There seems to be a fair amount of confusion among tenkara newcomers when it comes to level lines. People talk about level lines in terms of “lb. test” or “breaking strength” and people don’t seem to get the rating system used in tenkara so I thought I’d make a post to clear it up and hopefully shed some light on this mysterious line rating system.
Test vs. Diameter
First things first. It is not accurate to talk about level lines in terms of “lb. test”. The breaking strength of a line does not tell you anything about how it will cast. Instead, it’s more accurate to talk about lines in terms of diameter. The reason for this is that two lines with identical diameters from different manufacturers could have different breaking strengths. But it’s the diameter, not the breaking strength that determines how a line will cast.
The Rating system
Having said the above, let’s try to understand the tenkara rating system. You’ll usually see level lines referred to by a number such as “# 3” or “# 5”. Basically, the smaller the number, the smaller the diameter and vice versa. Now, there is no “official” consensus on exactly which numbers correspond to which diameters, but here is a handy chart from Tenkara Bum that will give you a good reference point:
# 1.5 (diameter .205mm = .008″),
# 2 (diameter .235mm = .009″)
# 3 (diameter .285mm = .011″),
# 4 (diameter .330mm = .013″)
# 5 (diameter .370mm = .0146″)
Again, these are approximate numbers but much more accurate than describing lines in terms of breaking strength. For diameters in between, a “.5″ is added to the number. So, a line that is .012” might be considered a # 3.5 line.
So, which line do I choose?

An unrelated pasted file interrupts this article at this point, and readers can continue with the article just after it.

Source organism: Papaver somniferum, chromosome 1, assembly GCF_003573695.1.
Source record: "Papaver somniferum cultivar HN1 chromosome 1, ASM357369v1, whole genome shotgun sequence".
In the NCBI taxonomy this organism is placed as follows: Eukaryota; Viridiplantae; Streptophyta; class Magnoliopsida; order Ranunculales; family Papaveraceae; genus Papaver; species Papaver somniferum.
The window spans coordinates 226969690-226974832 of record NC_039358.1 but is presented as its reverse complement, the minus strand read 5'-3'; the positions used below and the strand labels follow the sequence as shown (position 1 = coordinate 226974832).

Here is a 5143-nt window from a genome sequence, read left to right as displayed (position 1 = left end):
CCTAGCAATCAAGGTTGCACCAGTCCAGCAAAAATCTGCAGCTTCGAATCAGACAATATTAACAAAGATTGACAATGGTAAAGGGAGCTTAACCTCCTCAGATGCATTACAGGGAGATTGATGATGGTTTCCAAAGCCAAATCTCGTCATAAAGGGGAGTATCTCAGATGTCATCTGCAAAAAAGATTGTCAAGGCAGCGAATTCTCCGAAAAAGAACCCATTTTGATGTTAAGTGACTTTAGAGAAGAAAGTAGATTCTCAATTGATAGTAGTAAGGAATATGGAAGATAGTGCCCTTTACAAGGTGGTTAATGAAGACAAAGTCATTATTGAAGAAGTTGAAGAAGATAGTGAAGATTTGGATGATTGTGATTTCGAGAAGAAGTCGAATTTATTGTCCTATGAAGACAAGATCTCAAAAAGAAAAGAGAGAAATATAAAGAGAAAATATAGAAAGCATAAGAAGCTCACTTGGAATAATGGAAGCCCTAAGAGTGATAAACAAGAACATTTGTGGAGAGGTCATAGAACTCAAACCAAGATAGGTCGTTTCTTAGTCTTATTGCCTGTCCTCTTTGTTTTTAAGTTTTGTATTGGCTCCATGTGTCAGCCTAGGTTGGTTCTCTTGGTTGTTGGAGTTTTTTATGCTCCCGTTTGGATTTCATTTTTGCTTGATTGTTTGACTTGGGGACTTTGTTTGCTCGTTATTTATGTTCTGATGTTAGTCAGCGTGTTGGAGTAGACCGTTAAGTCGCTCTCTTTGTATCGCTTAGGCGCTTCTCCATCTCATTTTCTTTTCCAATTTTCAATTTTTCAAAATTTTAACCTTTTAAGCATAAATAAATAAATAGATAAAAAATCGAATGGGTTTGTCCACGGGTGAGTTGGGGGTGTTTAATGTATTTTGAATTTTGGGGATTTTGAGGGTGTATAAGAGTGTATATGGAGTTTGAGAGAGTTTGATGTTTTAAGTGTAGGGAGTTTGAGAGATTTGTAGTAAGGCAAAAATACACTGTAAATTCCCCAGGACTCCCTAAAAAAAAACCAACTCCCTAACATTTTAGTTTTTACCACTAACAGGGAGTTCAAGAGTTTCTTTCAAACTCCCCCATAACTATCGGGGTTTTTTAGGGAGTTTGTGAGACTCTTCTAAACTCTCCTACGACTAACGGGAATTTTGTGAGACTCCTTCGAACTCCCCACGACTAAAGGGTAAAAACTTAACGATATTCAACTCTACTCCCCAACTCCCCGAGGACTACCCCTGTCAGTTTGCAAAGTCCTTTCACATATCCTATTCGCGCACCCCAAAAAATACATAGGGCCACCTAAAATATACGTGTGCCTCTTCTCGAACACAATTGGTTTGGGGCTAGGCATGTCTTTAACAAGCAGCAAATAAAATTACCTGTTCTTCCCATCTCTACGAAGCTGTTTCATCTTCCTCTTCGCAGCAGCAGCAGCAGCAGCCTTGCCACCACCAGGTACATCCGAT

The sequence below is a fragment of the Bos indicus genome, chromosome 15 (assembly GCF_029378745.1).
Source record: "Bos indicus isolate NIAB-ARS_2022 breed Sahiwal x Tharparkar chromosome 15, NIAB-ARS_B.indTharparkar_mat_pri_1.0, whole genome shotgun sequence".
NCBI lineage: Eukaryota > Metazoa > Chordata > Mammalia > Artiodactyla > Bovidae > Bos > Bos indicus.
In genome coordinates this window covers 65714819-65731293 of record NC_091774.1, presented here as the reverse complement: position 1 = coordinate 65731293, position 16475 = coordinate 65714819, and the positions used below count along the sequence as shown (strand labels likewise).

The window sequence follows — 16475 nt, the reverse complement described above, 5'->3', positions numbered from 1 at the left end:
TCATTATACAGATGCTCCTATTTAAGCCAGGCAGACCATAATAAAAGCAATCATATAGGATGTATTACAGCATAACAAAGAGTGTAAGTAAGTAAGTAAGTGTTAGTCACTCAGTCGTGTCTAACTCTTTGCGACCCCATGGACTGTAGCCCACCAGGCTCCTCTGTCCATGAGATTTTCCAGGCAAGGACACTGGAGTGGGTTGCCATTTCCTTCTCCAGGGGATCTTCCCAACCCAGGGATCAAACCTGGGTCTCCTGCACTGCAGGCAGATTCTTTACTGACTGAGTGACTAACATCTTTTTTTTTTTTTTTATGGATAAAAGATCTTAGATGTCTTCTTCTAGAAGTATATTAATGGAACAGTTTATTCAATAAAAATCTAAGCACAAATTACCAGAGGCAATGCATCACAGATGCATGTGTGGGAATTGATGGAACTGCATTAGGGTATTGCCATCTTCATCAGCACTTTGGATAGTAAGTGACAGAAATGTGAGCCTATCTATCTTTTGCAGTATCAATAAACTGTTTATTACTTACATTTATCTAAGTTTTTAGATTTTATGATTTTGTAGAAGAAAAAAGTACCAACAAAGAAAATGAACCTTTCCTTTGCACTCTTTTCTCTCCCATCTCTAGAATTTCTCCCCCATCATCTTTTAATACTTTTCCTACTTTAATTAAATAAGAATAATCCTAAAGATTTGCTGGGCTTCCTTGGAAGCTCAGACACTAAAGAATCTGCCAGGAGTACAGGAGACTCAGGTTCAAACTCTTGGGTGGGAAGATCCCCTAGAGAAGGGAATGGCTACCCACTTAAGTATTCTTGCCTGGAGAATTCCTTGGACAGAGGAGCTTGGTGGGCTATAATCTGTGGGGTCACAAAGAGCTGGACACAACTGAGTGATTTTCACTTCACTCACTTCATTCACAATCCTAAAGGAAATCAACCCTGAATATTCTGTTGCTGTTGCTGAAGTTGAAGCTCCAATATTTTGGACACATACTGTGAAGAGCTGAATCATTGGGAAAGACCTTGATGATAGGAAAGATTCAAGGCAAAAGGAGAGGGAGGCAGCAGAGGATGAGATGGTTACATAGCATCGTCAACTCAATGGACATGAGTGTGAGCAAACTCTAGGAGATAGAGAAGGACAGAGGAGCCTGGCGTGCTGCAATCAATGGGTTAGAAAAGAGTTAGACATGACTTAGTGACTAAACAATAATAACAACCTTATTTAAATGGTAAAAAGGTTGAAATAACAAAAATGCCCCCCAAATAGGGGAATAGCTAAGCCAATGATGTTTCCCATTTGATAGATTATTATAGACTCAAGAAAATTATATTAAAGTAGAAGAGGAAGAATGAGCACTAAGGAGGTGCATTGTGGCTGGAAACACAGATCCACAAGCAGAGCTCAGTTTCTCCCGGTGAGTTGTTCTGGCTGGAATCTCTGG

This might seem like a cop out, but it’s the right answer: it depends. As a general rule, lighter lines like # 2 or # 3 make more delicate presentations but are a little harder to cast and don’t perform well in the wind. On the other hand, heavier lines like a # 4 or # 5 cast easier (especially in wind) but won’t make as delicate of a presentation. I generally prefer a # 4 line but ideally, you would have a few different diameters to match different conditions. My advice is to try some different diameters and settle on two that you like: one for more delicate presentations and one for windy conditions.
Fluorocarbon vs. Mono
In general, tenkara anglers prefer fluorocarbon over nylon monofilament because it’s denser and tends to turn over better (especially in the wind). You can fish with mono, but if you cast mono and fluorocarbon side by side, you’ll notice a difference and I’ll bet you’d prefer the fluorocarbon. Another benefit is the fluorocarbon sinks faster than nylon and the traditional tenkara presentation uses wet flies so it’s probably the better choice.
Sources for Fluorocarbon Tenkara Line
Most tenkara anglers prefer a line that is very visible so they can track their casts and strikes. Unfortunately, hi-vis fluorocarbon is hard to come by in North America as most fluorocarbon sold here is clear. These are the only two sources for fluorocarbon that are easy to see and easily attainable in North America: